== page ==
Iraq News

Ninawa residents track down ISIS remnants

By Khalid al-Taie


A picture taken on December 16th shows an Iraqi volunteer cleaning up and salvaging debris in the Bab al-Saray area of Mosul's Old City. [Ahmad Muwafaq/AFP]

Ninawa residents have been actively involved in efforts to track down remaining pockets of "Islamic State of Iraq and Syria" (ISIS) fighters in their province to prevent any future resurgence, local activists and officials tell Diyaruna.

They have been helping Iraqi security forces to protect their villages and towns by providing information that could lead to arrests, in person and via a grassroots social media campaign.

A spontaneous social media movement currently under way involves activists and Ninawa residents in these efforts, said Mosul activist Muhannad al-Awmari.

People are sharing information and pictures of ISIS elements, he told Diyaruna.

The effort aims at "providing as much open source information for the security and intelligence services as possible in order to assist in the hunt for escaped militants and put them behind bars", he said.

"There are more than 150 teams of young people and civil society organisations in Ninawa whose members are providing a host of services for their communities," al-Awmari said.

Other teams are committed to documenting ISIS crimes and sharing information on the group and the movements of its elements, he added.

Communication key to security

There are "strong communication channels" between province residents and security forces stationed in the area, Ninawa provincial council security committee member Binyan al-Jarba told Diyaruna.

"People have realised this is the only way to secure their areas," he said.

While ISIS was in control of the area, he said, locals risked their lives to bring information about the group's movements and gatherings to the security forces.

"In spite of the risk, local residents held on to their mobile phones and tablets and they risked traveling to locations outside their coverage areas in order to contact the security forces," he said.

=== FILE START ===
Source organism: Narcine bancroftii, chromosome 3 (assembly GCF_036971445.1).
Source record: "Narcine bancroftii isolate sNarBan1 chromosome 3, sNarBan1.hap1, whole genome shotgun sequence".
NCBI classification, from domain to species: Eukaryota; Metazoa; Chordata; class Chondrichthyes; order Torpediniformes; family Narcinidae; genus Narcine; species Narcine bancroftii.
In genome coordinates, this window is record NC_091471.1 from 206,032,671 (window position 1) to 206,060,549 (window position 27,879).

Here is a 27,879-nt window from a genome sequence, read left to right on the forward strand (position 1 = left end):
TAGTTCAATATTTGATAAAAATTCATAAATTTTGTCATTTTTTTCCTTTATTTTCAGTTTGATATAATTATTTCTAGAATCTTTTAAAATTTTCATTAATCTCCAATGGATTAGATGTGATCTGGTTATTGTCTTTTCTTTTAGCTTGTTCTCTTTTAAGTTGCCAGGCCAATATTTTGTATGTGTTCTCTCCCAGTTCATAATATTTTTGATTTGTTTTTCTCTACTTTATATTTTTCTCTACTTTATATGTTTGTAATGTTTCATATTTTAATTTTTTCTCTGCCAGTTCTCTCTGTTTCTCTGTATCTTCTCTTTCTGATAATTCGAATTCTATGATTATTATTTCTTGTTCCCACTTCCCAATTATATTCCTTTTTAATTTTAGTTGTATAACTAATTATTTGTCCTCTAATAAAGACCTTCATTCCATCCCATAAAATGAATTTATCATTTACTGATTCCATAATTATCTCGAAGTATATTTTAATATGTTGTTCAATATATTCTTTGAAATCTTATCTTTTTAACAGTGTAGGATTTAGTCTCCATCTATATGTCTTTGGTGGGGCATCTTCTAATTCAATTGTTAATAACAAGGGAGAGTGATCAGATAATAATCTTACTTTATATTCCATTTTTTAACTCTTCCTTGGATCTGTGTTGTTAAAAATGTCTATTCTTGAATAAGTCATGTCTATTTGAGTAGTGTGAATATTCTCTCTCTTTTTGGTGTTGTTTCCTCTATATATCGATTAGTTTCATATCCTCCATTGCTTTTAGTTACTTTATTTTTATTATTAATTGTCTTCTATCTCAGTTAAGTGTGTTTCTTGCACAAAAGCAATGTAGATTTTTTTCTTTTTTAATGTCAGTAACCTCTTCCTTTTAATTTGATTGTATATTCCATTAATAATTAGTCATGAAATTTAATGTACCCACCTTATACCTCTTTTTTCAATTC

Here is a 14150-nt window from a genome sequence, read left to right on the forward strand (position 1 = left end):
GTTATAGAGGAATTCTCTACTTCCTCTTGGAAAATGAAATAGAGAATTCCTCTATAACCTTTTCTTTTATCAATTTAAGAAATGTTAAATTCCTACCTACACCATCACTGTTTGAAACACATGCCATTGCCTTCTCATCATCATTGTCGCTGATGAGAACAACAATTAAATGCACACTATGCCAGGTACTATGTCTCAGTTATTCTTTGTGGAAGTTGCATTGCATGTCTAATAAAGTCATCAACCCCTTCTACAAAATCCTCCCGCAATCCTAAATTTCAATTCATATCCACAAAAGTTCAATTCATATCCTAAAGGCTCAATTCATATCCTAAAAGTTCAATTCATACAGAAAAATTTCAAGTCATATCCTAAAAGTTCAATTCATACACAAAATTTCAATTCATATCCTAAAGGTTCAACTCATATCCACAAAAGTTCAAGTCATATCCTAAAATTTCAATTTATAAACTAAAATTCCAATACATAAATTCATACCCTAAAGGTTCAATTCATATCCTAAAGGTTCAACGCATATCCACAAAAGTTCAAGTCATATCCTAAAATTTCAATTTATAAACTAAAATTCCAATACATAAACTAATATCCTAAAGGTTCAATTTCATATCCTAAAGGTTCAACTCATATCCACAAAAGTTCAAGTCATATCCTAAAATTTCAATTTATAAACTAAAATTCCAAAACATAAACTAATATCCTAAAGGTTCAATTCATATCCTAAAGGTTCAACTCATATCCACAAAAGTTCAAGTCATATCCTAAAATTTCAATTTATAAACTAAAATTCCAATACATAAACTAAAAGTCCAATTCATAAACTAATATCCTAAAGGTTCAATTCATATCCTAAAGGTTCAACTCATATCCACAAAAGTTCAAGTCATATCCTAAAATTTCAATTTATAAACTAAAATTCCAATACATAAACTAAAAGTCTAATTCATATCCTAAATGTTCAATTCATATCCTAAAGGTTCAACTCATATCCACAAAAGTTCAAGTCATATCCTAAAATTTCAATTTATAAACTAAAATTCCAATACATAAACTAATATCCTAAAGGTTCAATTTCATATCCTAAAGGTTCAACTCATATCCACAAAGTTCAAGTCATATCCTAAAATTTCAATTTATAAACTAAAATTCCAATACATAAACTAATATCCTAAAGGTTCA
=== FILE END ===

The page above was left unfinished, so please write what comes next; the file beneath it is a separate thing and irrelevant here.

Their co-operation with liberating Iraqi forces was "commendable and earned the admiration of field commanders who confirmed that without such efforts, victory would not have been achieved", al-Jarba added.

"Ninawa residents are now ready to do whatever it takes to bring terrorists to justice," he said.

'No security without participation'

The stability that currently prevails in Ninawa is due to "mutual understanding between the locals and the security forces", adviser to the governor of Ninawa province Duraid Hekmat told Diyaruna.

Local residents have been readily offering information on suspicious individuals or activities through various channels, including social media, he said.

"This effort is a manifestation of the strong awareness among the local population of their role in preserving security as a joint responsibility," he said.

There will be "no security without this participation", Hekmat added.

Residents want to keep the peace so their cities can move towards reconstruction, he said, as a group effort is required to overcome challenges resulting from the destruction wrought by ISIS.

Ninawa residents "are well aware of their duty to do everything they can to preserve the victory", said Ninawa provincial council member Khalaf al-Hadidi.

"The situation has changed compared with how it was before ISIS occupied Mosul," he told Diyaruna.

The people of Ninawa suffered bitterly under the group's control, he said, adding that they now know "they can only live under the rule of law".

Today, locals are more trusting of the security forces and will go to any effort to prevent ISIS from resurfacing, he said.

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